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The roots of the Anglo-Saxon name Wofford come from when the family resided in one of the settlements called Walford in Dorset, Herefordshire, or Shropshire, or in Walford Hall in Warwickshire. The surname Wofford belongs to the large category of Anglo-Saxon habitation names, which are derived from pre-existing names for towns, villages, parishes, or farmsteads.

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The surname Wofford was first found in Herefordshire where they held a family seat from ancient times, from about the time of the Norman Conquest in 1066.

The English language only became standardized in the last few centuries; therefore, spelling variations are common among early Anglo-Saxon names. As the form of the English language changed, even the spelling of literate people's names evolved. Wofford has been recorded under many different variations, including Walford, Wallford and others.


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This web page shows only a small excerpt of our Wofford research. Another 308 words (22 lines of text) covering the year 1833 is included under the topic Early Wofford History in all our PDF Extended History products and printed products wherever possible.

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More information is included under the topic Early Wofford Notables in all our PDF Extended History products and printed products wherever possible.

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For many English families, the political and religious disarray that shrouded England made the far away New World an attractive prospect. On cramped disease-ridden ships, thousands migrated to those British colonies that would eventually become Canada and the United States. Those hardy settlers that survived the journey often went on to make important contributions to the emerging nations in which they landed. Analysis of immigration records indicates that some of the first North American immigrants bore the name Wofford or a variant listed above:

Wofford Settlers in United States in the 20th Century

  • Chas. P. Wofford, aged 36, who settled in America, in 1906
  • John W Wofford, aged 25, who landed in America, in 1919
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  • William T. Wofford (1824-1884), Confederate general during the American Civil War
  • Thomas A. Wofford (1908-1978), American politician, United States Senator from South Carolina
  • Mike Wofford (b. 1938), American jazz pianist
  • James Cunningham Wofford (b. 1944), American gold, silver and bronze medalist Olympic equestrian
  • Harris Llewellyn Wofford (b. 1926), American politician, U.S. Senator from Pennsylvania (1991 to 1995)
  • Dan Wofford, American politician
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  • The Homecoming: A Celebration of the Wofford, Lottie, And Brinker Families by Dorothy Wofford Withersponn
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The motto was originally a war cry or slogan. Mottoes first began to be shown with arms in the 14th and 15th centuries, but were not in general use until the 17th century. Thus the oldest coats of arms generally do not include a motto. Mottoes seldom form part of the grant of arms: Under most heraldic authorities, a motto is an optional component of the coat of arms, and can be added to or changed at will; many families have chosen not to display a motto.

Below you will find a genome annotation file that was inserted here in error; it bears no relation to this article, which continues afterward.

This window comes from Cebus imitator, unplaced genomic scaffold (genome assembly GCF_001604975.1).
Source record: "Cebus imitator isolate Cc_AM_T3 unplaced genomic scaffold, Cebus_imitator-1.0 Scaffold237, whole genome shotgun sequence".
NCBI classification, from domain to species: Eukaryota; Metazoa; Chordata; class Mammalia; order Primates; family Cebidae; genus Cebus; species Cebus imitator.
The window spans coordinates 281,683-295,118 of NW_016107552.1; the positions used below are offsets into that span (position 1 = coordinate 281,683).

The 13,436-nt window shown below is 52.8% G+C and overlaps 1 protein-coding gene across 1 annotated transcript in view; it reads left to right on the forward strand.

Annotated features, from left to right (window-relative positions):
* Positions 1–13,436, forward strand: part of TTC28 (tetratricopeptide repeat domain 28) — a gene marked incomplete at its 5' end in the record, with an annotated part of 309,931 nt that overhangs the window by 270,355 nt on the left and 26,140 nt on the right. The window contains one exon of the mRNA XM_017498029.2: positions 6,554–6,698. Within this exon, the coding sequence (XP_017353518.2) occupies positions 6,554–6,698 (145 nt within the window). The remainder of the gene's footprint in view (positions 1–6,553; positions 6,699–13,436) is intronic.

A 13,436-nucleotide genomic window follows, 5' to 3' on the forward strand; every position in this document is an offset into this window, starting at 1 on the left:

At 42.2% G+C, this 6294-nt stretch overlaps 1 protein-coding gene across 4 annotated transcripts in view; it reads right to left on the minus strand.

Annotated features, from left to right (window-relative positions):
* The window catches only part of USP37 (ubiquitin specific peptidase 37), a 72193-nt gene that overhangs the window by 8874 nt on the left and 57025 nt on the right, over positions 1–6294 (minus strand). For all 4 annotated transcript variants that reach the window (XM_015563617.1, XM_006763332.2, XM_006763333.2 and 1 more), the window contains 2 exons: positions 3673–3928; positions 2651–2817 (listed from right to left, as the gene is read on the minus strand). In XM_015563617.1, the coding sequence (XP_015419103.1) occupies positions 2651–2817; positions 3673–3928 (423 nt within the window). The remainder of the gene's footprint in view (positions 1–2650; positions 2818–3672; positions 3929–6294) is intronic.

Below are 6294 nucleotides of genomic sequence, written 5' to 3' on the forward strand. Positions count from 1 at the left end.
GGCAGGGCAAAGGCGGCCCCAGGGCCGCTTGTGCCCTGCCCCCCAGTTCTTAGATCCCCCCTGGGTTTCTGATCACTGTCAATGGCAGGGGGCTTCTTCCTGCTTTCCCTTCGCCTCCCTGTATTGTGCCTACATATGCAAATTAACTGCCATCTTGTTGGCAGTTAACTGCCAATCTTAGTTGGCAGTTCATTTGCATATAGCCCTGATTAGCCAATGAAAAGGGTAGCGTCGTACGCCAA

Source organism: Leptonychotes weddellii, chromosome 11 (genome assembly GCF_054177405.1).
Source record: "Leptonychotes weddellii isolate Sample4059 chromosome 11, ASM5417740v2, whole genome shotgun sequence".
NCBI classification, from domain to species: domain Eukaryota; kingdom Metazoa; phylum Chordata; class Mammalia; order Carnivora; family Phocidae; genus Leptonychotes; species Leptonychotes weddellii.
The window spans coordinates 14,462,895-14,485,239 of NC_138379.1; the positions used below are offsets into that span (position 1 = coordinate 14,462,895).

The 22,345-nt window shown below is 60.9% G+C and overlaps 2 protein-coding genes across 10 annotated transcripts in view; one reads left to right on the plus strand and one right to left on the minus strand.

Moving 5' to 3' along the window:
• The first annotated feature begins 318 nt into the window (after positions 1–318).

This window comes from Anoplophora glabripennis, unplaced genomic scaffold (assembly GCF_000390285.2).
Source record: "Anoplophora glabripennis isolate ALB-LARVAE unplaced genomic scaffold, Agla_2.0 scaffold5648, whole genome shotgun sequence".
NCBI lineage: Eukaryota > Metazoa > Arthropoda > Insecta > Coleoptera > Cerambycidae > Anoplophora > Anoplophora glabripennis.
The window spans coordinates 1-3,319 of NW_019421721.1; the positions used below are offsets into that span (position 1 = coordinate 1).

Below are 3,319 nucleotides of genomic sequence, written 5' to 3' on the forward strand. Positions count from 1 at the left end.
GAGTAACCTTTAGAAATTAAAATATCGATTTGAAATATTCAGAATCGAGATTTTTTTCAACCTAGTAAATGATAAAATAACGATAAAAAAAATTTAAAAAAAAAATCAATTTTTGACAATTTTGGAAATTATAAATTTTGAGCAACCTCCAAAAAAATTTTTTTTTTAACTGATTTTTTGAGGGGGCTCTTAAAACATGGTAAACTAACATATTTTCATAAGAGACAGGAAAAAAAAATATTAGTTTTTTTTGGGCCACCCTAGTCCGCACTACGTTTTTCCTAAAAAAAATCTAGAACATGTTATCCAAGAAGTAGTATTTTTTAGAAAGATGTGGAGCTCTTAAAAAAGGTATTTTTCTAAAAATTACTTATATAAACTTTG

Motto: Nosce teipsum
Motto Translation: Know thyself.

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Citations



    Other References

    1. Thirsk, Joan. The Agrarian History of England and Wales. Cambridge: Cambridge University Press: 7 Volumes. Print.
    2. Mills, A.D. Dictionary of English Place-Names. Oxford: Oxford University Press, 1991. Print. (ISBN 0-19-869156-4).
    3. Williams, Dr Ann. And G.H. Martin . Domesday Book A Complete Translation. London: Penguin, 1992. Print. (ISBN 0-141-00523-8).
    4. MacAulay, Thomas Babington. History of England from the Accession of James the Second 4 volumes. New York: Harper and Brothers, 1879. Print.
    5. Matthews, John. Matthews' American Armoury and Blue Book. London: John Matthews, 1911. Print.
    6. Skordas, Guest. Ed. The Early Settlers of Maryland an Index to Names or Immigrants Complied from Records of Land Patents 1633-1680 in the Hall of Records Annapolis, Maryland. Baltimore: Genealogical Publishing, 1968. Print.
    7. Shirley, Evelyn Philip. Noble and Gentle Men of England Or Notes Touching The Arms and Descendants of the Ancient Knightley and Gentle Houses of England Arranged in their Respective Counties 3rd Edition. Westminster: John Bowyer Nichols and Sons, 1866. Print.
    8. Library of Congress. American and English Genealogies in the Library of Congress. Baltimore: Genealogical Publishing, 1967. Print.
    9. Bolton, Charles Knowles. Bolton's American Armory. Baltimore: Heraldic Book Company, 1964. Print.
    10. Browning, Charles H. Americans of Royal Descent. Baltimore: Genealogical Publishing. Print.
    11. ...

    The Wofford Family Crest was acquired from the Houseofnames.com archives. The Wofford Family Crest was drawn according to heraldic standards based on published blazons. We generally include the oldest published family crest once associated with each surname.

    This page was last modified on 10 October 2015 at 20:25.

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